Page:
Paul Kane gets a preview of the bills Republicans—House Republicans—will try to pass this month in response to this summer's scandal stories.
One measure would allow citizens to record conversations between themselves and federal enforcement officials, while another would let federal agencies place senior career officials on leave with or without pay when they are under investigation for serious abuses. Several measures would rein in an agency’s ability to implement regulations, and another would prohibit the IRS’s role in implementing the health-care law.
That last measure has been on the conservative movement's wish list for a while—it seems perfectly obvious to them that the IRS scandal opened up a new line of attack on Obamacare. That first measure is pretty much orthogonal to the discussion over privacy and the NSA. But this is the post-recess consensus, that the party is in a strong position and should start looking for leverage against the administration. See also:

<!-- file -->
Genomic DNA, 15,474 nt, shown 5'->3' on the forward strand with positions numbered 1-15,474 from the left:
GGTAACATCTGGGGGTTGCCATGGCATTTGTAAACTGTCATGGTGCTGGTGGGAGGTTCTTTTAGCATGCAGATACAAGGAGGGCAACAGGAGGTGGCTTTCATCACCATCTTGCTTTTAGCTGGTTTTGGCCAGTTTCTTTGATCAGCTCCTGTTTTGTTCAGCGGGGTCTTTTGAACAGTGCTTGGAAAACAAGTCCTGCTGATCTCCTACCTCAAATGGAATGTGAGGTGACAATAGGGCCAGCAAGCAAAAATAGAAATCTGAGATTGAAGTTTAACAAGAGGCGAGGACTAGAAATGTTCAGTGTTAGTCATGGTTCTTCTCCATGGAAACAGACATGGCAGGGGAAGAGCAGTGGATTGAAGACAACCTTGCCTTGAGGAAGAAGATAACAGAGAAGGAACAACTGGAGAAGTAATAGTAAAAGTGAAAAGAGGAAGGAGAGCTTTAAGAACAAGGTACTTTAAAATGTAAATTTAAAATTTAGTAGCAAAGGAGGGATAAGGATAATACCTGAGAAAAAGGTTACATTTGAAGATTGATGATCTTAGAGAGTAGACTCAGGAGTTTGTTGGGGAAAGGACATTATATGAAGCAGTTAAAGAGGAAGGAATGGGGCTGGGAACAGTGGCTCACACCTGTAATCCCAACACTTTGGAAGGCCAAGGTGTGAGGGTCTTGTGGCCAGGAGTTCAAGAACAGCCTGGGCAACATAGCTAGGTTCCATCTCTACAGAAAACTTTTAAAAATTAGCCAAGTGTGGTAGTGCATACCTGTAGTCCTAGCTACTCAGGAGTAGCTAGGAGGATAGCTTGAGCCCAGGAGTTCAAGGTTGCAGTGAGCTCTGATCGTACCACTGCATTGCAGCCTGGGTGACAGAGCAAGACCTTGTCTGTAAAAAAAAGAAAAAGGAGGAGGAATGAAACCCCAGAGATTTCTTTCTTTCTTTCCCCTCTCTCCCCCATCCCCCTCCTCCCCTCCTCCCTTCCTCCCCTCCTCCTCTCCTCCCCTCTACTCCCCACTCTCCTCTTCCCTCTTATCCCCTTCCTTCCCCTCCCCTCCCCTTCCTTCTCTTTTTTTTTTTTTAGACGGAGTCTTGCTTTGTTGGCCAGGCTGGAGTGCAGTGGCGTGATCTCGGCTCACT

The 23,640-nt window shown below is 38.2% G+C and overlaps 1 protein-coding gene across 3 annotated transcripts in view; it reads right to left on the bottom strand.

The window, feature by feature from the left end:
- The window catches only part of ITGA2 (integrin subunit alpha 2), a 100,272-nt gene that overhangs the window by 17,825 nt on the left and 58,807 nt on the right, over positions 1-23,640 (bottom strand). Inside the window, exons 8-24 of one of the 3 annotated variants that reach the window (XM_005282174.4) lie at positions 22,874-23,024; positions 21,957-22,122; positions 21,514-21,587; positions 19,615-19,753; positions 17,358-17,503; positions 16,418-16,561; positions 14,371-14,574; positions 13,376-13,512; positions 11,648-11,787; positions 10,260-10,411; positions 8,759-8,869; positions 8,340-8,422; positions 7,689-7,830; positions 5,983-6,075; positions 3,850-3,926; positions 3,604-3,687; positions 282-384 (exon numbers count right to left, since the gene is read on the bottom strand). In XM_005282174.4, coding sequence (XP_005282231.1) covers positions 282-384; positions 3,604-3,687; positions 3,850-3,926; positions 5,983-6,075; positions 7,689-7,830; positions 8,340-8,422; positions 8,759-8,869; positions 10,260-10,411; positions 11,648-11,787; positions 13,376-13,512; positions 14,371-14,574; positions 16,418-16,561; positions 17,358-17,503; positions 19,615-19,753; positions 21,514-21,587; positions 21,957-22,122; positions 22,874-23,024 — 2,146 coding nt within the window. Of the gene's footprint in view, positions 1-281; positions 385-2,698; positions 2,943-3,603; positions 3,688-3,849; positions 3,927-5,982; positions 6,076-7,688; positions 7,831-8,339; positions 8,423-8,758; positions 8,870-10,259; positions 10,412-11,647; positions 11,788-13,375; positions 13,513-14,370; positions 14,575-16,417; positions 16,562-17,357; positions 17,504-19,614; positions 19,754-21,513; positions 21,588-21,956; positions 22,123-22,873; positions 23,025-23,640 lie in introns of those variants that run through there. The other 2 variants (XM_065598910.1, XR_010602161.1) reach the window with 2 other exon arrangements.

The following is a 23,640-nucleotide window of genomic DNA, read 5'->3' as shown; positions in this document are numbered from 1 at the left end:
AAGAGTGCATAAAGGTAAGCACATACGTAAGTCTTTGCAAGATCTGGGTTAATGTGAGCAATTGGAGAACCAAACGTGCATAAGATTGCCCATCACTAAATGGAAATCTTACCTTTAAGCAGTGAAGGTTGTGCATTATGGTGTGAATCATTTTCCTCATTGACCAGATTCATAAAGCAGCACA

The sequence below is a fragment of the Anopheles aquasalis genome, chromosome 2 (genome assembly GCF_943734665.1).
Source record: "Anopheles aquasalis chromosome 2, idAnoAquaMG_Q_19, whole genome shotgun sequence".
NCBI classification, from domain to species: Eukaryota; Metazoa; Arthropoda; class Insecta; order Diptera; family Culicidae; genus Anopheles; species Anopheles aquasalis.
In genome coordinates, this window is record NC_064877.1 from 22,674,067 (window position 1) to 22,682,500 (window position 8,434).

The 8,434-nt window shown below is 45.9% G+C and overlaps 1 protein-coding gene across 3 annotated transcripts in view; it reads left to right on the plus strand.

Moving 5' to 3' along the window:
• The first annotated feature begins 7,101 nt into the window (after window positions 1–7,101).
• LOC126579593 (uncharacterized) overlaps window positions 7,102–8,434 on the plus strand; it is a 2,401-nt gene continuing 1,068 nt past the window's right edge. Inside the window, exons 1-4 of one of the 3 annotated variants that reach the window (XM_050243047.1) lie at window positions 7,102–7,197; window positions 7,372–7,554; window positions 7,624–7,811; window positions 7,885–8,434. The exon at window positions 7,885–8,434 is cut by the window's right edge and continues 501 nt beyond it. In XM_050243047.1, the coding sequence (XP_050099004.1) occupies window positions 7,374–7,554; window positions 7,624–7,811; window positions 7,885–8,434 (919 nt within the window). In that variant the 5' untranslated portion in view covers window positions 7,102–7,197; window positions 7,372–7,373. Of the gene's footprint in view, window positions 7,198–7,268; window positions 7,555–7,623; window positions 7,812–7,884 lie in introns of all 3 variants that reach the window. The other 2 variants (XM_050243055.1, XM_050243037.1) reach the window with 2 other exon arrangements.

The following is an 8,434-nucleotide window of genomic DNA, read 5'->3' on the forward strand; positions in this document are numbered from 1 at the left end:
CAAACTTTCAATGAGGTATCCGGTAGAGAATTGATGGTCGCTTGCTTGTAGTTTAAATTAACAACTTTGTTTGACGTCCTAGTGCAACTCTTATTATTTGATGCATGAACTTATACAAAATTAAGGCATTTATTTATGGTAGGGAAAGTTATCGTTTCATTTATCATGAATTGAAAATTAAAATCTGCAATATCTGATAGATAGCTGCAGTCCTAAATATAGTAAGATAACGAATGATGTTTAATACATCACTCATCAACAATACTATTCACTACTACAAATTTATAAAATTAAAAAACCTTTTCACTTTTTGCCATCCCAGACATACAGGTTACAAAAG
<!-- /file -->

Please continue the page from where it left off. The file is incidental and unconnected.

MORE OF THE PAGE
House Republican leaders have decided to drop food stamps from the farm bill and are whipping the farm-only portion of the bill for a vote that will likely come this week, according to a GOP leadership aide.
The nutrition portion of the bill would be dealt with later.
Now, if the House were—please hold your laughter—trying for a workable bipartisan solution to the farm bill collapse, the food stamp funding would stay, because that's the deal. Urban liberals get their food stamp money; conservatives get their farm pork. Instead, to please conservatives, you have yet another bill that will turn to dust when it gets near the Senate. Just like the "scandal response" bills. It's quite a contrast with the Senate, where Republican Sen. Mike Lee is joining Democrats to push for more declassification on FISA cases.